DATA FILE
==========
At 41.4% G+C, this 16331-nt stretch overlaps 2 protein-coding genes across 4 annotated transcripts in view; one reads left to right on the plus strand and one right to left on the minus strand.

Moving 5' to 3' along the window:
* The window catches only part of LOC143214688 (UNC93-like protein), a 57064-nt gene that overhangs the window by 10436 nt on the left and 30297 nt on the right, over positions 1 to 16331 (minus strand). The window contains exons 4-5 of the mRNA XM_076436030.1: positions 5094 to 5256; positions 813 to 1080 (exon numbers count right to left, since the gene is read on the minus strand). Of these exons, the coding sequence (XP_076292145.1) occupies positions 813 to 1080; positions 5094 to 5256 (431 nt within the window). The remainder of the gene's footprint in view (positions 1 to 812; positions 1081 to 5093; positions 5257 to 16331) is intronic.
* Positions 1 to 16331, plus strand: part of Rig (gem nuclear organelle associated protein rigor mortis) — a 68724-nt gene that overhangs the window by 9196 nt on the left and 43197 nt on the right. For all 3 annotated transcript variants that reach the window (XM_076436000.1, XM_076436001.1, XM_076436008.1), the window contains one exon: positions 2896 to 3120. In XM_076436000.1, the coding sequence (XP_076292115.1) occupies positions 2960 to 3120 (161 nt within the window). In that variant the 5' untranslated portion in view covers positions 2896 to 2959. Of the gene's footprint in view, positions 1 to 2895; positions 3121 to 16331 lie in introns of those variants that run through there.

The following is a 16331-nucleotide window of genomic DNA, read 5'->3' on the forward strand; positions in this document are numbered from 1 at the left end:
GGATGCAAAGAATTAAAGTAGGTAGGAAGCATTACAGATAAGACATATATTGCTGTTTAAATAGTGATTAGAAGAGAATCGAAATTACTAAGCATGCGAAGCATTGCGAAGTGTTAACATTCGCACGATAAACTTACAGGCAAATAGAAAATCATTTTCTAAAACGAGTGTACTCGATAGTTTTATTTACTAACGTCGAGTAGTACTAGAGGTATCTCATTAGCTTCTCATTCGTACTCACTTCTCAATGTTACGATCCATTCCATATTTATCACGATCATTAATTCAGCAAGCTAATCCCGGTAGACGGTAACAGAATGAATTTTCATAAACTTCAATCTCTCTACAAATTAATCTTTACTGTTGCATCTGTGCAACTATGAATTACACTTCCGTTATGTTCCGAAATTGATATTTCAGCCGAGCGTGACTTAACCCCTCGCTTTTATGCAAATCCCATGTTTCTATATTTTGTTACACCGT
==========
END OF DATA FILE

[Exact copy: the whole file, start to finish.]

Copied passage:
At 41.4% G+C, this 16331-nt stretch overlaps 2 protein-coding genes across 4 annotated transcripts in view; one reads left to right on the plus strand and one right to left on the minus strand.

Moving 5' to 3' along the window:
* The window catches only part of LOC143214688 (UNC93-like protein), a 57064-nt gene that overhangs the window by 10436 nt on the left and 30297 nt on the right, over positions 1 to 16331 (minus strand). The window contains exons 4-5 of the mRNA XM_076436030.1: positions 5094 to 5256; positions 813 to 1080 (exon numbers count right to left, since the gene is read on the minus strand). Of these exons, the coding sequence (XP_076292145.1) occupies positions 813 to 1080; positions 5094 to 5256 (431 nt within the window). The remainder of the gene's footprint in view (positions 1 to 812; positions 1081 to 5093; positions 5257 to 16331) is intronic.
* Positions 1 to 16331, plus strand: part of Rig (gem nuclear organelle associated protein rigor mortis) — a 68724-nt gene that overhangs the window by 9196 nt on the left and 43197 nt on the right. For all 3 annotated transcript variants that reach the window (XM_076436000.1, XM_076436001.1, XM_076436008.1), the window contains one exon: positions 2896 to 3120. In XM_076436000.1, the coding sequence (XP_076292115.1) occupies positions 2960 to 3120 (161 nt within the window). In that variant the 5' untranslated portion in view covers positions 2896 to 2959. Of the gene's footprint in view, positions 1 to 2895; positions 3121 to 16331 lie in introns of those variants that run through there.

The following is a 16331-nucleotide window of genomic DNA, read 5'->3' on the forward strand; positions in this document are numbered from 1 at the left end:
GGATGCAAAGAATTAAAGTAGGTAGGAAGCATTACAGATAAGACATATATTGCTGTTTAAATAGTGATTAGAAGAGAATCGAAATTACTAAGCATGCGAAGCATTGCGAAGTGTTAACATTCGCACGATAAACTTACAGGCAAATAGAAAATCATTTTCTAAAACGAGTGTACTCGATAGTTTTATTTACTAACGTCGAGTAGTACTAGAGGTATCTCATTAGCTTCTCATTCGTACTCACTTCTCAATGTTACGATCCATTCCATATTTATCACGATCATTAATTCAGCAAGCTAATCCCGGTAGACGGTAACAGAATGAATTTTCATAAACTTCAATCTCTCTACAAATTAATCTTTACTGTTGCATCTGTGCAACTATGAATTACACTTCCGTTATGTTCCGAAATTGATATTTCAGCCGAGCGTGACTTAACCCCTCGCTTTTATGCAAATCCCATGTTTCTATATTTTGTTACACCGT